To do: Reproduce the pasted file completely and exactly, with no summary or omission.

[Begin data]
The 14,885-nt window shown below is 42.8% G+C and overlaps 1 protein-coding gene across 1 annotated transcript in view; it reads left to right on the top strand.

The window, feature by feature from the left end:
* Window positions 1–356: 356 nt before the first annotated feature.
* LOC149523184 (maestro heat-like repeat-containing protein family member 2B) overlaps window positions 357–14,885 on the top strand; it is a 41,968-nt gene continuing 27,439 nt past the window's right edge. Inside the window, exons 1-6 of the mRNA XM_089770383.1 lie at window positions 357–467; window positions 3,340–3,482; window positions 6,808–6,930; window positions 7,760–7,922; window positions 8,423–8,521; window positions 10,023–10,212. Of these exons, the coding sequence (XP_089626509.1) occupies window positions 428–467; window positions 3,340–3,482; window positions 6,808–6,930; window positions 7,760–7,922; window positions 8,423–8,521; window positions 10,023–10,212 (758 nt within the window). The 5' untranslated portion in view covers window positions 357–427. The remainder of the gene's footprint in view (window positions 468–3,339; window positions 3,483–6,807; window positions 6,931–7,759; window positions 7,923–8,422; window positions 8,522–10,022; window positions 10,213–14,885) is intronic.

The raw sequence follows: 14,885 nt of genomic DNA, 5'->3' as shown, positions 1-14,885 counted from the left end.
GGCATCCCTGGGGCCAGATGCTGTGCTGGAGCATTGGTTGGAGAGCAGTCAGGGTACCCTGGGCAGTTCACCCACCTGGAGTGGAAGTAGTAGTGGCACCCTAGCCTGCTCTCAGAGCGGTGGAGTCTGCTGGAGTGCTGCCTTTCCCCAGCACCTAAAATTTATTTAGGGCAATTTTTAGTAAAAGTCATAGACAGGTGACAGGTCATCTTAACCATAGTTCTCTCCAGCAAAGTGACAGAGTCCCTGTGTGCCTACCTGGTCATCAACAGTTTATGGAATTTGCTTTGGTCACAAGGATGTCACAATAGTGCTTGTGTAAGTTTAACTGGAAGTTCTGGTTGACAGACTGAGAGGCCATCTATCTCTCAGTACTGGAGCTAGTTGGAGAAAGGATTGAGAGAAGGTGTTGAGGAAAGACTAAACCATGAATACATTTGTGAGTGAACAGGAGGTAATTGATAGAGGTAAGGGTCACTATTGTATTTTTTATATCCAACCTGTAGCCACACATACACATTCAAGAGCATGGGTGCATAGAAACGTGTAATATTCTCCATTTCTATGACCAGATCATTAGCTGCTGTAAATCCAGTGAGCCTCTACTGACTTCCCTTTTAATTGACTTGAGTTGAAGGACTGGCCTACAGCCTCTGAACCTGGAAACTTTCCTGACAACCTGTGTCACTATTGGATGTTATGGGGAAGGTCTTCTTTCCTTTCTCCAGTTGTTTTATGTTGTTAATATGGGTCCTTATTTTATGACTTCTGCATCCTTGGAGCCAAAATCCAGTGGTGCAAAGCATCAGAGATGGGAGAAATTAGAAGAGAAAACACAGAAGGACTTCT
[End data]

The 14,885-nt window shown below is 42.8% G+C and overlaps 1 protein-coding gene across 1 annotated transcript in view; it reads left to right on the top strand.

The window, feature by feature from the left end:
* Window positions 1–356: 356 nt before the first annotated feature.
* LOC149523184 (maestro heat-like repeat-containing protein family member 2B) overlaps window positions 357–14,885 on the top strand; it is a 41,968-nt gene continuing 27,439 nt past the window's right edge. Inside the window, exons 1-6 of the mRNA XM_089770383.1 lie at window positions 357–467; window positions 3,340–3,482; window positions 6,808–6,930; window positions 7,760–7,922; window positions 8,423–8,521; window positions 10,023–10,212. Of these exons, the coding sequence (XP_089626509.1) occupies window positions 428–467; window positions 3,340–3,482; window positions 6,808–6,930; window positions 7,760–7,922; window positions 8,423–8,521; window positions 10,023–10,212 (758 nt within the window). The 5' untranslated portion in view covers window positions 357–427. The remainder of the gene's footprint in view (window positions 468–3,339; window positions 3,483–6,807; window positions 6,931–7,759; window positions 7,923–8,422; window positions 8,522–10,022; window positions 10,213–14,885) is intronic.

The raw sequence follows: 14,885 nt of genomic DNA, 5'->3' as shown, positions 1-14,885 counted from the left end.
GGCATCCCTGGGGCCAGATGCTGTGCTGGAGCATTGGTTGGAGAGCAGTCAGGGTACCCTGGGCAGTTCACCCACCTGGAGTGGAAGTAGTAGTGGCACCCTAGCCTGCTCTCAGAGCGGTGGAGTCTGCTGGAGTGCTGCCTTTCCCCAGCACCTAAAATTTATTTAGGGCAATTTTTAGTAAAAGTCATAGACAGGTGACAGGTCATCTTAACCATAGTTCTCTCCAGCAAAGTGACAGAGTCCCTGTGTGCCTACCTGGTCATCAACAGTTTATGGAATTTGCTTTGGTCACAAGGATGTCACAATAGTGCTTGTGTAAGTTTAACTGGAAGTTCTGGTTGACAGACTGAGAGGCCATCTATCTCTCAGTACTGGAGCTAGTTGGAGAAAGGATTGAGAGAAGGTGTTGAGGAAAGACTAAACCATGAATACATTTGTGAGTGAACAGGAGGTAATTGATAGAGGTAAGGGTCACTATTGTATTTTTTATATCCAACCTGTAGCCACACATACACATTCAAGAGCATGGGTGCATAGAAACGTGTAATATTCTCCATTTCTATGACCAGATCATTAGCTGCTGTAAATCCAGTGAGCCTCTACTGACTTCCCTTTTAATTGACTTGAGTTGAAGGACTGGCCTACAGCCTCTGAACCTGGAAACTTTCCTGACAACCTGTGTCACTATTGGATGTTATGGGGAAGGTCTTCTTTCCTTTCTCCAGTTGTTTTATGTTGTTAATATGGGTCCTTATTTTATGACTTCTGCATCCTTGGAGCCAAAATCCAGTGGTGCAAAGCATCAGAGATGGGAGAAATTAGAAGAGAAAACACAGAAGGACTTCT